So, are we going to continue “manufacturing” consumers, or will we rise to our challenge and help grow creators and producers?
Maybe if we did, Janine di Giovanni would have fewer wars to cover.
Do you think I’ve taken the hypothesis too far? Well, maybe we should just try.
Playing a little catch up on my reading, but thanks for the mention. We are trying to do so many things right, and I feel like we have so much still to do, but I love the energy of the journey. TED provides me the energy that comes from passionate people acting and thinking. One TED talk a day could be a nice cornerstone of every kids learning journey. Hoping that we are together in the same space again soon. Looking forward to share more.
For what it’s worth, I think what your school is doing is phenomenal!
I can attest to the power of a TED each day – 3:00 to 20:00 on a topic to stir the imagination, grow more aware of what’s happening, and stretch my thinking. It’s a cornerstone of my personal learning that I hold very dear. It’s interesting that it’s “lecture,” but it makes all the difference in the world that I CHOOSE it myself.
Jill and I used TED as a cornerstone of Synergy, too. It also showed great presentation styles.
Hoping to be together in same space soon, too.
The concepts you outline have been written about extensively since the neoliberal agenda of the Reagan Administration and the publication of a Nation at Risk in 1983. Good stuff Bo..if i could I would like urge you to look into Michel Foucault’s, Discipline and Punishment, Paulo Freire’s, Pedagogy of the Oppressed or Basil Berstein’s,’ Pedagogy, Symbolic Control, and Identity, to begin to theoretically situation your notions of consumption and more specifically control in education. If you want to read more contemporary analysis of consumptive education I would recommend, American Education and Corporations: The Free Market Goes to School, by Deron Boyles…he is a professor at Georgia State and is know nationally for his philosophical writings on the corporatization of American Education.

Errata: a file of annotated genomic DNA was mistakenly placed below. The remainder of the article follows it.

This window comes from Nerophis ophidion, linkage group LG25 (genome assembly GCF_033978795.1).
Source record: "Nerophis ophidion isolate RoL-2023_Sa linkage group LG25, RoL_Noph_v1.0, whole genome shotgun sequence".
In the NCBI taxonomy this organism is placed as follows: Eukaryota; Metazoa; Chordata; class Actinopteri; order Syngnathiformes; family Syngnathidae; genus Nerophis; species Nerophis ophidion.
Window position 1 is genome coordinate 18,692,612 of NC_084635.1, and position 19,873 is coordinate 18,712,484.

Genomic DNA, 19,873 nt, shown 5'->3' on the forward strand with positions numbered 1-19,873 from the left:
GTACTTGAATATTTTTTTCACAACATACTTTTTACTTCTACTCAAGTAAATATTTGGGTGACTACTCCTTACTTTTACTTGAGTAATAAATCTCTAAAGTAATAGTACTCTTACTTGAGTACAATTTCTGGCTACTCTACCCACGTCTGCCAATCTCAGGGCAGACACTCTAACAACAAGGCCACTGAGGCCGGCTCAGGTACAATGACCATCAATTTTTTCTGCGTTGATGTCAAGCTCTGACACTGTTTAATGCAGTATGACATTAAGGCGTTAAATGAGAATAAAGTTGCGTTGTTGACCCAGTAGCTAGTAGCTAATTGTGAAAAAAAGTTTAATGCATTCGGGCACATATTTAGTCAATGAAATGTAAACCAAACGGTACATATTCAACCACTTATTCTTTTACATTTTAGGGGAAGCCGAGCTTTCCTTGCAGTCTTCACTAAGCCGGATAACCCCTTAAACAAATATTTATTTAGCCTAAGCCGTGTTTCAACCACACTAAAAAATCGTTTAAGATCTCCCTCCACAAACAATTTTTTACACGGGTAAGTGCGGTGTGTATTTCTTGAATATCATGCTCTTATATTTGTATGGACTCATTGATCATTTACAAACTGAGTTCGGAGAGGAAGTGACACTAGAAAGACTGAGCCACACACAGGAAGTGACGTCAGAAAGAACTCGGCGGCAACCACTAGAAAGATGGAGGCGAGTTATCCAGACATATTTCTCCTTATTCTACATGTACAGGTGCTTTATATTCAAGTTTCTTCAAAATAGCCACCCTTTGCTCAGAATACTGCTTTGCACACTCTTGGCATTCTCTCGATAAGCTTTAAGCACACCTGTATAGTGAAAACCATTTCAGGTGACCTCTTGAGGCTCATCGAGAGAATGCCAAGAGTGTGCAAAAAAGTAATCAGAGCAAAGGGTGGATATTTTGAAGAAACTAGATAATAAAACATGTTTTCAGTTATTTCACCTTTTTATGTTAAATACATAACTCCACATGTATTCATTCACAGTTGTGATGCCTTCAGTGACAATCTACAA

Thanks, Jeff. At the very core, I am saying that students should be given more space in school to ideate and create – and to create things that matter to more than just the teacher and the grade book. What do YOU think?
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I love it, Bo — but here’s a bit of semantic pushback that I’ve personally be wrestling with: I’m walking away from the word “creator” when I describe the changes that I want to see in classrooms.
Here’s why: Many teachers see that as nothing more than taking work that kids have always done — book reports, PowerPoint presentations, persuasive essays on pointless topics — and publishing them on the web.
I think the word “contributors” makes the kind of shift that we really want more clear. I don’t want kids to simply create content — I want them to see themselves as people with the power to change the world.
More importantly, they WANT to change the world. They WANT to make contributions beyond themselves — and with the proper use of digital tools and spaces, they CAN change the world.
I hear that in your post — you are probably nodding your head, right?
If so, how do you feel about ditching the word “create” and replacing it with the word “contribute?”
Bill, I so appreciate your comment, and I did nod my head – just as you predicted. I completely see your viewpoint, and I understand what you’re saying. However, I just cannot ditch “create.” I think it’s a both/and, not an either/or. I believe that school should work toward facilitating students’ creations as well as their contributions. Is there a word that encompasses both connotations?
Thanks, Charlotte! I really appreciate you reading and commenting.
Excellent post, Bo. You can’t see, but I’m nodding in agreement.
Thanks, Peter! May we all turn our nods into further action. And help each other to do so.